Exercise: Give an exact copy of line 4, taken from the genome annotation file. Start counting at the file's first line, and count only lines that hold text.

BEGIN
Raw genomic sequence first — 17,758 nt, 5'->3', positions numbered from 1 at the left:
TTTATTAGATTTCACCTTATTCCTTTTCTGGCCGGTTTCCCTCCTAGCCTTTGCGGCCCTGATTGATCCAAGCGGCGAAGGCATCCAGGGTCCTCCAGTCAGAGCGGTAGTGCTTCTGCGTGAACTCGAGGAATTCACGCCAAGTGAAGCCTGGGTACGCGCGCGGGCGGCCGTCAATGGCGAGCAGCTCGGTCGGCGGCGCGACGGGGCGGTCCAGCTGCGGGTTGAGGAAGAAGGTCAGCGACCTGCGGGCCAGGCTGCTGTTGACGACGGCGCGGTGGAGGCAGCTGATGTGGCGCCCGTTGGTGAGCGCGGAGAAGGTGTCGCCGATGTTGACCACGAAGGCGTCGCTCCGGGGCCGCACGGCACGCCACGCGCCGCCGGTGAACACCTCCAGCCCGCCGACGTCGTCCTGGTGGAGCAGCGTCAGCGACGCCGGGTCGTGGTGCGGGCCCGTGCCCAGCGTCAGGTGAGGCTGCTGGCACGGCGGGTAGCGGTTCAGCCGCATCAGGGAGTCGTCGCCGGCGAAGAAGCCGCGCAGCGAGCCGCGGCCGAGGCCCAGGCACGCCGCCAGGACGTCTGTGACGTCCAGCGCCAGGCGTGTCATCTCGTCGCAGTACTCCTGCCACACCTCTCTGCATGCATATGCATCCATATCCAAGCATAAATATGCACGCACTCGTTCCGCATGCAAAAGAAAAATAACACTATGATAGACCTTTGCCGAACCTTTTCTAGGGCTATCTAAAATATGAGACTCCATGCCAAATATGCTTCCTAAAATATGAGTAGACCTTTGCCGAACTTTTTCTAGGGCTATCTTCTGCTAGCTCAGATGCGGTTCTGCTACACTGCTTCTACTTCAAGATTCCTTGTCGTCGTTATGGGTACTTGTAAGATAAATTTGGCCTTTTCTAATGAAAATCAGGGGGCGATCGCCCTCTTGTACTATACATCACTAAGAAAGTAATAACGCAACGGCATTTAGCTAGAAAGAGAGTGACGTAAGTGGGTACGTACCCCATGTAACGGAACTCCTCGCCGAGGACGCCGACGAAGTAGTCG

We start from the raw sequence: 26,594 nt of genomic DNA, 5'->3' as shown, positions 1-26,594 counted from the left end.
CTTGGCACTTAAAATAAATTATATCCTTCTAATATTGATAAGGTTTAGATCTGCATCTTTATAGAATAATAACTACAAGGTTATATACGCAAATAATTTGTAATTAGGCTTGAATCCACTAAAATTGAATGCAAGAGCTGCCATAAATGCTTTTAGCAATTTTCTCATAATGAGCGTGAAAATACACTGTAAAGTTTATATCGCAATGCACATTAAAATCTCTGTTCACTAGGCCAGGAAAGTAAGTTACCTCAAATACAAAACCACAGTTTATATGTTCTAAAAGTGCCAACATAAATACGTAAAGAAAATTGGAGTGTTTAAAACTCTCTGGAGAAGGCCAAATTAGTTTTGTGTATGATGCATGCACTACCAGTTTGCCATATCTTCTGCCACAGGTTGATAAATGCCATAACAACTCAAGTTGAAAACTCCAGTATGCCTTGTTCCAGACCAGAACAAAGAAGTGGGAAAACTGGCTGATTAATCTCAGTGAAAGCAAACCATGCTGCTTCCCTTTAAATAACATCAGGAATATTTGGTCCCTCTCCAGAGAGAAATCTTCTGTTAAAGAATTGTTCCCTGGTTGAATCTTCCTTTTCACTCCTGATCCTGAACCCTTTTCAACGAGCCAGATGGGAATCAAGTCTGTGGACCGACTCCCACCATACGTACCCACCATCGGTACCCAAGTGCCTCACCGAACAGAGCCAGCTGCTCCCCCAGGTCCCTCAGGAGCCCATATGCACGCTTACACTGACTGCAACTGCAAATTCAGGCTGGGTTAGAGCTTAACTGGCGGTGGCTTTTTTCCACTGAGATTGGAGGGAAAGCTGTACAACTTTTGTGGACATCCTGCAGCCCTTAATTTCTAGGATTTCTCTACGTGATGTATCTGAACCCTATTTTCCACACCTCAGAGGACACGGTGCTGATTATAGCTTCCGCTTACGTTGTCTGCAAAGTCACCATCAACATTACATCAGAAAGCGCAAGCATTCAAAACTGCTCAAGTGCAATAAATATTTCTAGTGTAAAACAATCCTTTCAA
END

CTTGGCACTTAAAATAAATTATATCCTTCTAATATTGATAAGGTTTAGATCTGCATCTTTATAGAATAATAACTACAAGGTTATATACGCAAATAATTTGTAATTAGGCTTGAATCCACTAAAATTGAATGCAAGAGCTGCCATAAATGCTTTTAGCAATTTTCTCATAATGAGCGTGAAAATACACTGTAAAGTTTATATCGCAATGCACATTAAAATCTCTGTTCACTAGGCCAGGAAAGTAAGTTACCTCAAATACAAAACCACAGTTTATATGTTCTAAAAGTGCCAACATAAATACGTAAAGAAAATTGGAGTGTTTAAAACTCTCTGGAGAAGGCCAAATTAGTTTTGTGTATGATGCATGCACTACCAGTTTGCCATATCTTCTGCCACAGGTTGATAAATGCCATAACAACTCAAGTTGAAAACTCCAGTATGCCTTGTTCCAGACCAGAACAAAGAAGTGGGAAAACTGGCTGATTAATCTCAGTGAAAGCAAACCATGCTGCTTCCCTTTAAATAACATCAGGAATATTTGGTCCCTCTCCAGAGAGAAATCTTCTGTTAAAGAATTGTTCCCTGGTTGAATCTTCCTTTTCACTCCTGATCCTGAACCCTTTTCAACGAGCCAGATGGGAATCAAGTCTGTGGACCGACTCCCACCATACGTACCCACCATCGGTACCCAAGTGCCTCACCGAACAGAGCCAGCTGCTCCCCCAGGTCCCTCAGGAGCCCATATGCACGCTTACACTGACTGCAACTGCAAATTCAGGCTGGGTTAGAGCTTAACTGGCGGTGGCTTTTTTCCACTGAGATTGGAGGGAAAGCTGTACAACTTTTGTGGACATCCTGCAGCCCTTAATTTCTAGGATTTCTCTACGTGATGTATCTGAACCCTATTTTCCACACCTCAGAGGACACGGTGCTGATTATAGCTTCCGCTTACGTTGTCTGCAAAGTCACCATCAACATTACATCAGAAAGCGCAAGCATTCAAAACTGCTCAAGTGCAATAAATATTTCTAGTGTAAAACAATCCTTTCAA